Chappel v. Hunter et al

Filing 9

OPINION AND ORDER adopting in part, modifying in part, and rejecting in part 7 the R&R - the Court agrees with its ultimate recommendation of dismissal (though the Court concludes dismissal of this action should be without prejudice), (id. at #539) . Accordingly, the Court overrules 8 Chappel's objections and dismisses the action without prejudice. Because the case is dismissed, the Court denies as moot 3 Chappel's Petition for Writ of Habeas Corpus and 6 her Notice to Vacate Vo id Orders. Finally, the Court certifies, pursuant to 28 U.S.C. § 1915(a)(3), that an appeal of this Opinion and Order would not be made in good faith and denies Chappel leave to appeal in forma pauperis. Signed by Judge Douglas R. Cole on 3/27/24. (sct)(This document has been sent by regular mail to the party(ies) listed in the NEF that did not receive electronic notification.)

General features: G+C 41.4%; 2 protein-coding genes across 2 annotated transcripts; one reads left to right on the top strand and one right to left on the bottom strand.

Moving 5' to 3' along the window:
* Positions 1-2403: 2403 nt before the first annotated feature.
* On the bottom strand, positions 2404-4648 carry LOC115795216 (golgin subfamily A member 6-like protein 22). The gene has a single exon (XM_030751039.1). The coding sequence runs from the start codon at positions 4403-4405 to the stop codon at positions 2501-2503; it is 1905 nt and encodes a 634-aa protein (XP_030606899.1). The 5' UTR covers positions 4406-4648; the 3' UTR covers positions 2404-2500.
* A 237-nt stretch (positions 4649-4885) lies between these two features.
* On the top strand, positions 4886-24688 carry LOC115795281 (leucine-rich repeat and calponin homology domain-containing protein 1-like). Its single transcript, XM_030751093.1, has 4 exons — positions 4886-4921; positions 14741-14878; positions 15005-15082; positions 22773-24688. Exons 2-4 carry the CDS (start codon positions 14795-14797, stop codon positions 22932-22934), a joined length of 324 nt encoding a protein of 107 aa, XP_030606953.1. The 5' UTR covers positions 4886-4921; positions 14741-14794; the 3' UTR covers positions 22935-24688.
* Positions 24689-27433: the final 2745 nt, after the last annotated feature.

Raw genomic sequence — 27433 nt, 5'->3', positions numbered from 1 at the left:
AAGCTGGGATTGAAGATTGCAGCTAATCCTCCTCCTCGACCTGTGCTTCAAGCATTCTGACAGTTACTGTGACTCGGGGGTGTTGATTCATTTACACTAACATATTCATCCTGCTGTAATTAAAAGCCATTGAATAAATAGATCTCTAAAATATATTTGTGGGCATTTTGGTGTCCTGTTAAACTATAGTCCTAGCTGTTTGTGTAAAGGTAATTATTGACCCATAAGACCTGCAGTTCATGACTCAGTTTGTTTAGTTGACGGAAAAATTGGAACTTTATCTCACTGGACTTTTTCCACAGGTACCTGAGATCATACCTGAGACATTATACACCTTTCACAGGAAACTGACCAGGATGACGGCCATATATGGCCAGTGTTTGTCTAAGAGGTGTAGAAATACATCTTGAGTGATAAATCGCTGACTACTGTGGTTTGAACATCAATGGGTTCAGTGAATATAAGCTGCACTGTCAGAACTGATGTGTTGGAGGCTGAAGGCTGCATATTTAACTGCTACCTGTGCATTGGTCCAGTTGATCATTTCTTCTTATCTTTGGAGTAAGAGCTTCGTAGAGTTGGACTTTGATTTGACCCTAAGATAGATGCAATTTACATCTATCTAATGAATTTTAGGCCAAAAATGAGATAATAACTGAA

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UNITED STATES DISTRICT COURT SOUTHERN DISTRICT OF OHIO WESTERN DIVISION DAWN M. CHAPPEL, Plaintiff, Case No. 1:23-cv-728 v. DAVID M. HUNTER, et al., JUDGE DOUGLAS R. COLE Magistrate Judge Bowman Defendants. OPINION AND ORDER Before the Court is Magistrate Judge Bowman’s December 7, 2023, Report and Recommendation (R&R, Doc. 7), which recommends that the Court dismiss Plaintiff Dawn M. Chappel’s tendered Petition for Writ of Habeas Corpus (Doc. 3) and dismiss with prejudice the Complaint (Doc. 5) Chappel filed here. As explained below, the Court ADOPTS IN PART, MODIFIES IN PART, AND REJECTS IN PART the R&R (Doc. 7). That is to say, the Court agrees with the R&R’s ultimate recommendation that it dismiss the action, but with the caveat that the dismissal will be without prejudice. The Court therefore OVERRULES Chappel’s Objections (Doc. 8) and DISMISSES Chappel’s Complaint (Doc. 5) WITHOUT PREJUDICE. And because the case is dismissed, the Court DENIES AS MOOT Chappel’s Petition for Writ of Habeas Corpus (Doc. 3) and DENIES AS MOOT her Notice to Vacate Void Orders (Doc. 6). BACKGROUND1 Chappel’s Complaint, while detailed, is not always easy to parse. When construed liberally, it makes clear that this is a recent iteration of Chappel’s attempt to litigate issues arising from proceedings in a state juvenile court involving a state agency’s custody of Chappel’s children. (Doc. 5 ¶¶ 1–8, #278–79). Her previous suit in this Court, which raised claims against Adams County Children’s Services and one of its caseworkers, was dismissed at the screening stage because it was barred by the Rooker-Feldman doctrine as an impermissible attempt to appeal the state juvenile court’s determinations and otherwise failed to state a claim for relief. Chappel v. Adams Cnty. Child.’s Servs., No., 2023 WL 4191724, at *3–*5, *7–*8 (S.D. Ohio May 19, 2023). In the current suit, Chappel sued different defendants and raised several claims not adjudicated in the first suit—although many allegations still appear to be directed at the validity of the state court proceedings. The current defendants include two state court judges involved with the custody dispute, two public defenders who had represented Chappel in those proceedings, the juvenile court’s guardian ad litem, the Adams County Board of County Commissioners, and an official with the Adams County Health Department. (Doc. 5 ¶¶ 2–8, #277–78). Six of her seven claims allege violations of her procedural due process rights: claims premised on (1) the alleged The case comes before the Court on its sua sponte screening authority under the Prison Litigation Reform Act, 28 U.S.C. § 1915(e), which is governed by the same standards that apply to motions to dismiss for failure to state a claim. Williams v. Parikh, No. 1:23-cv-167, 2023 WL 8824845, at *3 (S.D. Ohio Dec. 21, 2023). So while the Court must accept the wellpleaded allegations in the Complaint as true, Bassett v. Nat’l Collegiate Athletic Ass’n, 528 F.3d 426, 430 (6th Cir. 2008), it “may take judicial notice of proceedings in other courts of record.” Granader v. Pub. Bank, 417 F.2d 75, 82 (6th Cir. 1969). 1 2 tampering with court documents, (id. at #279–82), (2) the state court’s claimed lack of jurisdiction, (id. at #282–83), (3) her alleged inability to present evidence through counsel, (id. at #283–84), (4) allegedly faulty procedures used during her courtordered drug tests, (id. at #284–85), (5) bias in the state court proceedings, (id. at #285–86 (referencing also the Equal Protection Clause)), and (6) the alleged use of unlicensed individuals to administer drug screening and drug counseling programs, (id. at #287). Her seventh claim purports to raise a substantive due process right on behalf of the minors in the state agency’s custody for the guardian ad litem’s failure to safeguard their welfare.2 (Id. at #286–87). For these violations, Chappel demands a smorgasbord of relief: an expansive order halting the state court’s use of its current drug-screening protocol and requiring an investigation into the practices, declaratory and injunctive relief for the purported constitutional violations, compensatory and punitive damages, and this Court’s reversal of the state court orders. (Id. at #288). When filing the Complaint, Chappel also moved for leave to proceed in forma pauperis (IFP).3 (Doc. 1). As a result, under this Court’s General Order Cin. 22-02, the matter was referred to a Magistrate Judge. On December 7, 2023, the Magistrate Judge granted Chappel IFP status. (Doc. 4). That same day, invoking the Court’s Other than Count 1 of the Complaint, which expressly alleges that the defendants have violated 42 U.S.C. § 1985, (Doc. 5, #280), the Court construes the six other due process claims as having been brought under 42 U.S.C. § 1983, as that is the only mechanism by which state actors can be sued for constitutional violations. Williams, 2023 WL 8824845, at *1 n.1. 2 Chappel’s IFP motion also included several other miscellaneous motions as attachments. (See Docs. 1-1, 1-2). The Magistrate Judge denied the non-dispositive motion as moot in the R&R. (Doc. 7, #520 n.1). Chappel has not objected to those rulings under Federal Rule of Civil Procedure 72(a). (See Doc. 8). So the Court does not disturb these rulings, especially considering it agrees with the Magistrate Judge that dismissal of the action is warranted. 3 3 authority under the Prison Litigation Reform Act (PLRA), 28 U.S.C. § 1915(e), to conduct a sua sponte review of the Complaint, the Magistrate Judge issued her R&R recommending dismissal of the Complaint for lack of subject-matter jurisdiction as well as a failure to state a claim for relief. (Doc. 7, #531–39). And in the R&R, the Magistrate Judge also recommended that the Court deny Chappel’s separately filed Petition for a Writ of Habeas Corpus on the grounds that Chappel could not represent the interests of her children. (Id. at #530). The Magistrate Judge made no recommendation regarding Chappel’s self-styled “Notice to Vacate Void Orders,” which is best construed as a motion for judgment on the pleadings considering Chappel argues in the document that she merits relief from the state juvenile court orders based solely on the allegations in her Complaint. (See Doc. 6). Chappel objected to the R&R. (Doc. 8). Chappel (1) generally argues the merits of her Complaint, (id. at #541–55; (2) appears to abandon several forms of requested relief, including her demand for a declaration that Defendants violated her constitutional rights, an injunction “restraining Defendants from further violation of Plaintiff’s rights,” compensatory and punitive damages, and a “[r]eversal of the court orders issued in the state court,” (id. at #555); and (3) objects to the R&R insofar as it found that the suit must be dismissed because of claim preclusion or for want of subject-matter jurisdiction under the Eleventh Amendment, the Burrus doctrine, and Rooker-Feldman, (id. at #555–58). Along with objecting, Chappel filed 20 more pages of exhibits. (id. at #560–80). Accordingly, the R&R and Chappel’s objections are ripe for the Court’s review. 4 LEGAL STANDARD Under Federal Rule of Civil Procedure 72(b)(3), “district courts review an R&R de novo after a party files a timely objection.” Bates v. Ohio Dep’t of Rehab. & Corr., No. 1:22-cv-337, 2023 WL 4348835, at *1 (S.D. Ohio July 5, 2023). But that review extends only to “any portion to which a proper objection was made.” Id. (citation omitted). In response to such an objection, “the district court may accept, reject, or modify the recommended disposition; receive further evidence; or return the matter to the magistrate judge with instructions.” Id. (quoting Fed. R. Civ. P. 72(b)(3)) (cleaned up). By contrast, if a party makes only a general objection, it “has the same effect[] as would a failure to object.” Howard v. Sec’y of Health & Hum. Servs., 932 F.2d 505, 509 (6th Cir. 1991). A litigant must identify each issue in the R&R to which he objects with sufficient clarity, or else forfeit the Court’s de novo review. Miller v. Currie, 50 F.3d 373, 380 (6th Cir. 1995) (“The objections must be clear enough to enable the [] court to discern those issues that are dispositive and contentious.”). That said, Chappel is proceeding pro se. A pro se litigant’s pleadings are to be construed liberally and are subject to less stringent standards than formal pleadings filed by attorneys. Haines v. Kerner, 404 U.S. 519, 520–21 (1972); Franklin v. Rose, 765 F.2d 82, 84–85 (6th Cir. 1985). But pro se litigants still must comply with the procedural rules governing civil cases. McNeil v. United States, 508 U.S. 106, 113 (1993). “The liberal treatment of pro se pleadings does not require the lenient treatment of substantive law.” Johnson v. Stewart, No. 08-1521, 2010 WL 8738105, at *3 (6th Cir. May 5, 2010) (citations omitted). For unobjected portions of the R&R, “the advisory committee notes to Federal Rule of Civil Procedure 72(b) suggest that 5 the Court still must ‘satisfy itself that there is no clear error on the face of the [R&R] … to accept the recommendation.’” Redmon v. Noel, No. 1:21-cv-445, 2021 WL 4771259, at *1 (S.D. Ohio Oct. 13, 2021) (collecting cases). The Court is reviewing the Complaint under its screening authority under 28 U.S.C. § 1915(e)(2)(B), which permits sua sponte dismissals for failure to state a claim upon which relief may be granted. Sua sponte dismissals under these provisions are governed by the same standards that apply to motions to dismiss for failure to state a claim under Federal Rule of Civil Procedure 12(b)(6). Hill v. Lappin, 630 F.3d 468, 470–71 (6th Cir. 2010). Under that standard, a “complaint must present sufficient facts to ‘state a claim to relief that is plausible on its face.’” Robbins v. New Cingular Wireless PCS, LLC, 854 F.3d 315, 319 (6th Cir. 2017) (quoting Bell Atl. Corp. v. Twombly, 550 U.S. 544, 570 (2007)). In making that determination, the Court “construe[s] the complaint in the light most favorable to the plaintiff.” Bassett v. Nat’l Collegiate Athletic Ass’n, 528 F.3d 426, 430 (6th Cir. 2008) (cleaned up). LAW AND ANALYSIS Before diving into the merits, the Court needs to lay some groundwork. As noted above, Chappel’s nominally labeled objections do not require full consideration. This is because her decision to argue about the merits of her claims without specific reference to aspects of the R&R she believes are in error, (Doc. 8, #541–55), constitutes only a general objection that results in a forfeiture of the Court’s de novo review. Miller, 50 F.3d at 380; Jennifer R. V. v. Comm’r of Soc. Sec., No. 1:19-cv-114, 2023 WL 6583815, at *5 (S.D. Ohio Oct. 10, 2023). Chappel also backtracks on the 6 relief she requested by abandoning all but her request for declaratory and equitable relief resulting in the state court’s termination of its drug testing procedures. (Doc. 8, #555 (“The plaintiff seeks to correct the complaint, removing accidentally included relief requests (6–10).”); see Doc. 5, #288 (listing relief related only to the state court’s drug procedures in paragraphs 1–5)). The Court accepts Chappel’s express disavowal of such relief and proceeds accordingly by treating the drug-testing-related forms of relief, (id.), as the only remedies Chappel demands for her claims. Healthcare Venture Partners, LLC v. Anthem Blue Cross & Blue Shield, No. 1:21-cv-29, 2021 WL 5194662, at *3 (S.D. Ohio Nov. 8, 2021) (“[Chappel] is the master of [her] Complaint, and [she] has elected not to seek [certain forms of] recovery … . That is [her] right.”); see generally McNeil v. Cmty. Prob. Servs., LLC, 945 F.3d 991, 996 (6th Cir. 2019) (“The plaintiff is the master of the complaint and free to choose between legal theories.” (cleaned up)). With that clarification out of the way, the question is how to proceed. The R&R lumps all the claims together because the Magistrate Judge concluded that the judicial doctrines discussed in the R&R applied equally to all seven claims raised in the Complaint. (See Doc. 7, #531–36, 537–39). The Court is less certain. So it opts instead for a cautious approach and groups claims only to the degree that they can be disposed of via the same doctrine. For each, the Court will note whether Chappel objected to that position. Finally, as is its charge at all stages of the litigation, the Court starts with subject-matter jurisdiction issues first. Steel Co. v. Citizens for a Better Env’t, 523 U.S. 83, 93–95 (1998). That said, it may take questions of subject- 7 matter jurisdiction in any “order it pleases.” Dates v. HSBC, No. 1:24-cv-81, 2024 WL 860918, at *5 (S.D. Ohio Feb. 29, 2024). A. Lack of Redressability for Counts 1, 2, 3, and 5 The first doctrinal problem barring this Court’s jurisdiction over several claims in the Complaint is Chappel’s lack of Article III standing to pursue those claims. To invoke this Court’s authority to dispense remedies for legal claims, Chappel must “answer the question: ‘What’s it to you?’” TransUnion LLC v. Ramirez, 594 U.S. 413, 423 (2021) (quoting Scalia, The Doctrine of Standing as an Essential Element of the Separation of Powers, 17 Suffolk U.L. Rev. 881, 882 (1983)). And “[t]o answer that question in a way … [that] establish[es] standing, a plaintiff must show (i) that he suffered an injury in fact that is concrete, particularized, and actual or imminent; (ii) that the injury was likely caused by the defendant; and (iii) that the injury would likely be redressed by judicial relief.” Id. This third component is where Chappel struggles. Redressability is an essential prerequisite for a party’s invocation of a federal court’s subject-matter jurisdiction because such jurisdiction hinges on the ability to “provide[] a remedy that can redress the plaintiff’s injury.” Uzuegbunam v. Preczewski, 592 U.S. 279, 801 (2021). It is not enough for the plaintiff to obtain psychic relief by forcing a defendant to explain the legality of its actions if the “relief [requested] does not remedy the injury suffered.” Steel Co., 523 U.S. at 107. In other words, ameliorating the asserted legal injury “is the very essence of the redressability requirement.” Id. Applying that 8 rule to the still-live requested forms of relief shows why Chappel lacks standing to pursue Counts 1, 2, 3, and 5 of her Complaint. Count 1 in the Complaint appears to raise a civil rights conspiracy claim brought under 28 U.S.C. § 1985 for the state court’s alleged tampering with its own documents, all purportedly to deprive Chappel of her due process rights. (Doc. 5 ¶¶ 10–30, #279–82). Count 2 attempts to challenge the constitutional legitimacy of the state juvenile court’s orders because they were issued “without proper jurisdiction.” (Id. ¶¶ 32–35, #282–83). Count 3 challenges the validity of the statecourt legal proceedings based on claims that the two attorneys that represented her were ineffective and that Chappel was purportedly barred from presenting probative evidence before the juvenile court (although what evidence Chappel wanted presented is not identified with any specificity or particularity). (Id. ¶¶ 37–44, #283– 84). And Count 5 claims that the state court proceedings are biased and therefore must be invalidated because the cast of characters involved hold “a prejudiced attitude towards individuals with addiction issues, which could have affected their ability to fairly adjudicate” the custody case. (Id. ¶¶ 56–61, #285–86). These four claims all contend that the state court proceedings are tainted by alleged due process violations and therefore cannot carry the force of law: the legal injury stems from the continued enforcement of the court’s orders in those cases. So, to have standing, Chappel would need to demand a remedy that permits her to recover for the alleged harm caused by the state court’s orders. 9 But as a reminder, as a result of Chappel’s abandonment of certain forms of relief in her objections, the only remedies she still requests are various forms of declaratory and injunctive relief related to the state juvenile court’s drug testing procedures. (Id. at #288; Doc. 8, #555). That presents a redressability/standing problem, as federal court orders directed at the juvenile court’s drug testing procedures would do nothing to remedy or to stem the harm arising from the legal injury she identifies in each of these counts. Even were the Court to conclude that it could offer all the relief Chappel desires from the drug testing (to be clear, the Court does not so conclude, see infra Part C), such relief would not disturb the ongoing effect or the state court’s orders nor compensate Chappel for any rights violations she purportedly experienced. What that means is Chappel’s prosecution of Counts 1, 2, 3, and 5 of the Complaint purportedly “seeks not remediation of her own injury … but vindication of the rule of law—the undifferentiated public interest in faithful” compliance with due process. Steel Co., 523 U.S. at 106. That does not suffice to vest this Court with jurisdiction over those claims. So, while these allegations, and Chappel’s further broad assertions about the state court’s alleged nefarious handling of other child custody cases, certainly raise some concerns (if true), they suffer from a fatal redressability flaw that bars this Court’s jurisdiction over these claims. Accordingly, the Court will dismiss them without prejudice. 10 B. Count 6 – Substantive Due Process Claim Chappel’s sixth claim challenges the actions of the guardian ad litem as purportedly in violation of her and her children’s rights. (Doc. 5 ¶¶ 63–68, #286–87). First, as Chappel acknowledges in several filings with this Court, (id. ¶ 63, #286; Doc. 3, #274; Doc. 8, #547), her children are not currently in her custody, Chappel, 2023 WL 4191724, at *1, which suggests that this claim seeks to raise the rights of third parties she no longer represents. (Doc. 5 ¶ 67, #286 (claiming the guardian ad litem breached his duty by failing to account for “the children’s wishes”)). But the Supreme Court has cautioned against federal courts’ exercising jurisdiction over this exact scenario as a prudential matter: the state’s temporary custody determination, a quintessential family-law matter reserved for its sole consideration, “has deprived [Chappel] of that [next friend] status” necessary for her to assert her children’s rights. Elk Grove Unified Sch. Dist. v. Newdow, 542 U.S. 1, 16–18 (2004), abrogated on other grounds by Lexmark Int’l, Inc. v. Static Control Components, Inc., 572 U.S. 118 (2014). In such a case, “it is improper for th[is] federal court[] to entertain a claim by [Chappel, given her] … standing to sue is founded on family law rights that are in dispute [which, in turn, raises the specter that] prosecution of th[is] lawsuit may have an adverse effect on [her] [children] who [are] the source of [her] … claimed standing.” Id. at 17. So, to the extent Chappel seeks to assert substantive due process claims held by her children, who are not in her custody, this claim must be dismissed for want of prudential standing. Second, in as much as Chappel challenges a denial of her own substantive due process rights by challenging the legitimacy of the actions the guardian ad litem has 11 taken in the state court proceedings, (Doc. 5 ¶ 68, #287 (alleging harm to Chappel’s “right to family life”)), the Court still lacks jurisdiction over the claim for the reasons articulated above, see supra Part A. Namely, Chappel objects to the guardian ad litem’s actions because they have injured her filial rights by the guardian’s advocating for the continued separation between her and her children. (Doc. 5 ¶¶ 66, 68, #286–87). But to remedy that injury, Chappel would need either to be compensated for the alleged harm or to have her children returned to her. And as noted above, Chappel no longer requests such relief—she had disavowed any relief save for relief directed at terminating the state court’s continued use of its current drug testing procedures. (Id. at #288; Doc. 8, #555). But again, as before, this Court’s granting of relief related to the drug testing procedures would not provide relief from the asserted injury identified in this claim. And so, the claim, to the extent that it is Chappel’s assertion of her own rights, must fail on redressability grounds as well. So the Court will dismiss it without prejudice on account of Chappel’s lack of standing. C. Counts 4, 7 – Eleventh Amendment and Younger Abstention The final two counts in the Complaint raise challenges directly implicating the juvenile court’s employment of allegedly improper drug testing procedures under state law. Count 4 claims that the ongoing state custody proceedings relied on faulty drug screening procedures because the testing devices do not properly comply with state law and because the court documents incorporate “false[] reports” of tests’ being conducted as well as “false[] reports” of test results. (Doc. 5 ¶¶ 46–53, #284–85). And Count 7 objects to Defendant Shayla Tumbleson’s administration of the court-ordered 12 drug tests on Chappel because Tumbleson purportedly lacks a proper license, which allegedly violates state law. (Id. ¶¶ 69–76, #287). Count 4 appears to be directed against defendant state court judges and defendant Adams County Board of County Commissioners, and Count 7 appears to be directed against those same defendants in addition to Tumbleson.4 Admittedly, both counts directly implicate the validity of the state court’s reliance on drug testing procedures, so there are no redressability problems as a result of Chappel’s preservation of the drug-testing-related forms of relief after her objections. (Id. at #288; Doc. 8, #555). But while there are no standing problems, the Court still cannot reach the merits of either claim. For starters, because certain defendants are sued in their official capacities there is a jurisdictional problem under the Eleventh Amendment. Moreover, because the allegations as explained above all contest the drug testing used by the state juvenile court in connection with the ongoing custody proceedings regarding Chappel’s children, (Doc. 5 ¶¶ 49–50, 52–53, #284–85 (citing a “November 1, 2024 hearing” in her children’s custody case and “plaintiff’s case documents” as evidencing the impropriety of the state court’s drug testing procedures and its “illegally constructing evidence to support allegations against parents”)), there is an abstention problem barring this Court’s review. Each are addressed in turn. Based on the allegations listed in the Complaint, the Court can only surmise who are the proper defendants for these claims. Chappel neither identifies who she believes allegedly violated her rights nor makes out any coherent claim for relief based on the allegations included. As is the Court’s responsibility, however, with pro se plaintiffs, the Court construes the Complaint as liberally as possible to reach this conclusion. 4 13 1. Eleventh Amendment Chappel’s claims, to the extent that they are raised against the state court judges (Judge Spencer and Magistrate Judge Hunter) in their official capacities, must be dismissed for want of subject matter jurisdiction. As caselaw has established, the courts of common pleas, the state juvenile courts, and their employees are state officers for § 1983 purposes. Laborers’ Int’l Union of N. Am., Loc. 860 v. Neff, 29 F.4th 325, 333–34 (6th Cir. 2022); Williams v. Parikh, No. 1:23-cv-167, 2023 WL 8824845, at *3 (S.D. Ohio Dec. 21, 2023). So that means the official-capacity claims against the state court judges are the equivalent of suits against Ohio, which is clothed with Eleventh Amendment immunity from suit. Williams, 2023 WL 8824845, at *5. And while Chappel is correct that Ex parte Young authorizes federal courts to entertain suits for prospective equitable relief against state officials in their official capacities generally, (Doc. 8, #555), that exception does not apply to equitable relief “directed toward state judicial officers regarding their adjudication of the cases and controversies put before them.” Williams, 2023 WL 8824845, at *6. Namely, Chappel’s official-capacity claims against the state court judges are barred by sovereign immunity as all the prospective declaratory and equitable relief demanded would interfere with the ongoing custody suit and drug testing attendant to those proceedings. (Doc. 5, #288). So these claims must be dismissed without prejudice on 14 jurisdictional grounds as they are barred by the state’s Eleventh Amendment immunity.5 Williams, 2023 WL 8824845, at *6–*7. 2. Younger Abstention What about the remaining claims contained in counts 4 and 7 of the Complaint (i.e., those individual-capacity claims brought against the judges and the same claims raised against Adams County Board of County Commissioners and Tumbleson in both her official and individual capacities)? The Court concludes it cannot resolve these claims because of the Younger abstention doctrine. Under Younger v. Harris, 401 U.S. 37 (1971), and its progeny, a federal court generally must abstain from adjudicating a federal cause of action when doing so would interfere with an ongoing child custody proceeding. Meyers v. Franklin Cnty. Ct. Common Pleas, 23 F. App’x 201, 204 (6th Cir. 2001). To satisfy the three prerequisites of Younger, there must be a pending state court proceeding that This analysis does not apply to either the Adams County Board of County Commissioners or Tumbleson when sued in her official capacity because both parties are arms of the local government. See generally Monell v. Dep’t of Soc. Servs., 436 U.S. 658, 688–90 (1978) (holding that “municipalities and other local government units” may be sued under § 1983). The Adams County Board of County Commissioners is the proper local body politic under Ohio law that may be sued under § 1983, Lovelo v. Clermont Cnty. Sheriff’s Off., No. 1:23-cv-114, 2023 WL 8828008, at *2 (S.D. Ohio Dec. 21, 2023), and it cannot claim entitlement to the state’s Eleventh Amendment immunity, S.J. v. Hamilton Cnty., 374 F.3d 416, 420 (6th Cir. 2004). Tumbleson is alleged to be an employee of the Adams County Health Department, (Doc. 5 ¶ 8, #278), which department is funded and managed by the Adams County Board of County Commissioners under state law. Ohio Rev. Code §§ 3709.03, .31. And given Ohio state courts treat the county health departments as arms of the county, Trubiani v. Graziani, No. 2874-M, 2000 WL 14043, at *3–*4 (Ohio Ct. App. Dec. 29, 1999) (granting political subdivision immunity to the county health department); see generally Stewart v. Allen, 2008Ohio-1645 (9th Dist.) (equating the county with the county health department throughout the opinion), it is clear that the health department is properly considered an arm of the local rather than state government. Cf. Lowe v. Hamilton Cnty. Dep’t of Job & Family Servs., 610 F.3d 321, 325–32 (6th Cir. 2010). So, when Tumbleson is sued in her official capacity, she cannot claim any entitlement to the state’s immunity from suit. 5 15 implicates important state interests and that “afford[s] the plaintiff an adequate opportunity to raise constitutional claims.” Id. As the Court has explained, Chappel’s allegations in Counts 4 and 7, as bolstered by the drug-testing related relief she requests, make clear that she challenges the state court’s ongoing proceedings and its continuing reliance on the current drug testing procedures and the results from the tests purportedly administered to Chappel. (Doc. 5, #284–85, 287–88). By seeking an invalidation of the current procedures and a determination that the past drug tests cannot be used against her in the current custody proceedings, Chappel’s drugtesting due process claims constitutes an implicit request that this Court intermeddle in the ongoing state court proceedings.6 But such interference runs headlong into Younger. After all, child custody matters, like other domestic matters, are inherently and exclusively vested in state courts. Cf. Ex parte Burrus, 136 U.S. 586, 593–94 (1890) (“The whole subject of the domestic relations of husband and wife, parent and child, belongs to the laws of the states, and not to the laws of the United States. As to the right to the control and possession of this child, as it is contested by its father and its grandfather, it is one in regard to which neither the congress of the United States, nor any authority of the United States, has any special jurisdiction.”). And as caselaw makes clear, the juvenile court provides an adequate forum for Chappel to The Court agrees with the Magistrate Judge that the Complaint is best construed as alleging “that the Adams County Juvenile Court proceedings remain ongoing.” (Doc. 7, #535). 6 16 raise her constitutional due process challenges to those proceedings.7 Meyers, 23 F. App’x at 205 & n.3. So because Chappel did not object to the R&R’s invocation of the Younger abstention doctrine, (Doc. 7, #535–36), nor identify extraordinary circumstances requiring federal intervention, Younger applies. The Court will therefore abstain from adjudicating these two remaining claims and dismiss them without prejudice.8 Meyers, 23 F. App’x at 204–06. * * * Altogether, the Court finds that all of the claims must be dismissed for one reason or another.9 That leaves the question of what to do about Chappel’s other Although Chappel argues that the state court proceedings were unfair on account of her speculation about the state court’s supposed tampering with evidence and her disagreement with the court’s sustaining objections to legal arguments she made about state law, (e.g., Doc. 5 ¶¶ 13, 49, #280, 284–85), this contention does not meet her burden of showing that the state proceeding would not permit her to raise her constitutional claims. First, Chappel’s allegations smack of speculation and are not grounded in competent evidence. Second, these arguments imply that Chappel merely disagrees with the legal conclusions reached in the state court proceedings, rather than contests the adequacy of the forum. This is bolstered by the fact that under Ohio law, juvenile courts are given broad jurisdiction to hear claims to assure parties have fair and constitutionally compliant hearings. Ohio Rev. Code § 2151.01; Meyers, 23 F. App’x at 205 n.3. Finally, to the extent that Chappel finds that some of the procedures are improper and contends that her legal arguments should not have been ignored, “the proper avenue for registering that disagreement is by way of an appeal” in the state court system. Dates, 2024 WL 860918, at *9. 7 Younger abstention would not require dismissal of these claims were Chappel to have requested damages. Meyers, 23 F. App’x at 206 (noting that damages claims currently barred by Younger should be held in abeyance pending the resolution of the state court proceeding). But Chappel has expressly disavowed her demand to recover damages in her objection, as noted above. (Doc. 8, #555 (removing requested relief number 8, which prays for compensatory and punitive damages, (Doc. 5, #288))). So Younger requires a dismissal of the entirety of both claims without prejudice. 8 Because the explanations above suffice to dismiss the Complaint, the Court need not address the R&R’s alternative reasons for dismissing this action. That said, the Court notes its disagreement with the R&R’s claim preclusion analysis. (Doc. 7, #537–39). A suit is not 9 17 pending requests for relief: her effort to obtain a writ of habeas corpus to compel Adams County Children’s Services to present her children to the federal court, (Doc. 3, #274), and her motion to have this Court vacate the state court’s orders, which Chappel believes are void, (Doc. 6, #513). Although the R&R recommended dismissing the petition for a writ of habeas corpus based on the petition’s merits, (Doc. 7, #530)— a recommendation to which Chappel did not object—the Court finds that denying the petition as moot is the more prudent route given it has already dismissed the entire action and considering the jurisdictional issues that prevent the Court from exercising its authority over many of the claims in the Complaint. For exactly the same reasons, the Court will also deny Chappel’s motion for judgment on the pleadings, nominally styled as a “Notice to Vacate Void Orders,” as moot. Finally, because Chappel is proceeding IFP, the Court must assess, under 28 U.S.C. § 1915(a)(3), whether an appeal taken from this Order would be “in good faith.” Considering the Complaint suffers from clear jurisdictional issues and abstention issues that jump out from the face of the Complaint, as detailed above, “any appeal of this decision would not have an arguable basis either in law or in fact.” Johnson v. barred by the doctrine of res judicata if the previous suit raising identical claims was dismissed for a want of subject-matter jurisdiction. Hughes v. United States, 71 U.S. (4 Wall.) 232, 237 (1866). And as the thrust of the prior court’s decision was to dismiss Chappel’s claims as outside the scope of the court’s subject-matter jurisdiction under the Rooker-Feldman doctrine, Chappel, 2023 WL 4191724, at *3–*4, the judgment in that case does not operate as a bar to the adjudication of this current dispute. Nor is the Court convinced that nonmutual claim preclusion is a viable theory of law as the R&R proclaims. (Doc. 7, #538–39). This is particularly so given the well-reasoned analysis in The 81 Development Company, LLC v. Soil & Materials Engineers, Inc., No. 1:19-cv-998, 2021 WL 868886, at *11–*15 (W.D. Mich. Mar. 9, 2021), which rejected a litigant’s attempt to loosen the privity requirement required for claim preclusion to attach, and the Supreme Court’s strict delineation in Taylor v. Sturgell, 553 U.S. 880, 893–95 (2008), of the six recognized categories of privity for which non-party claim preclusion is permissible. 18 DeWine, No. 22-cv-587, 2023 WL 6421286, at *3 (S.D. Ohio Oct. 3, 2023) (cleaned up). So the Court certifies that any such appeal would not be in good faith. CONCLUSION In accordance with its explanation above, the Court ADOPTS IN PART, MODIFIES IN PART, AND REJECTS IN PART the R&R (Doc. 7)—the Court agrees with its ultimate recommendation of dismissal (though the Court concludes dismissal of this action should be without prejudice), (id. at #539). Accordingly, the Court OVERRULES Chappel’s objections (Doc. 8) and DISMISSES the action WITHOUT PREJUDICE. Because the case is dismissed, the Court DENIES AS MOOT Chappel’s Petition for Writ of Habeas Corpus (Doc. 3) and her Notice to Vacate Void Orders (Doc. 6). Finally, the Court CERTIFIES, pursuant to 28 U.S.C. § 1915(a)(3), that an appeal of this Opinion and Order would not be made in good faith and DENIES Chappel leave to appeal in forma pauperis. The Court DIRECTS the Clerk to enter judgment and to TERMINATE this case on its docket. SO ORDERED. March 27, 2024 DATE DOUGLAS R. COLE UNITED STATES DISTRICT JUDGE 19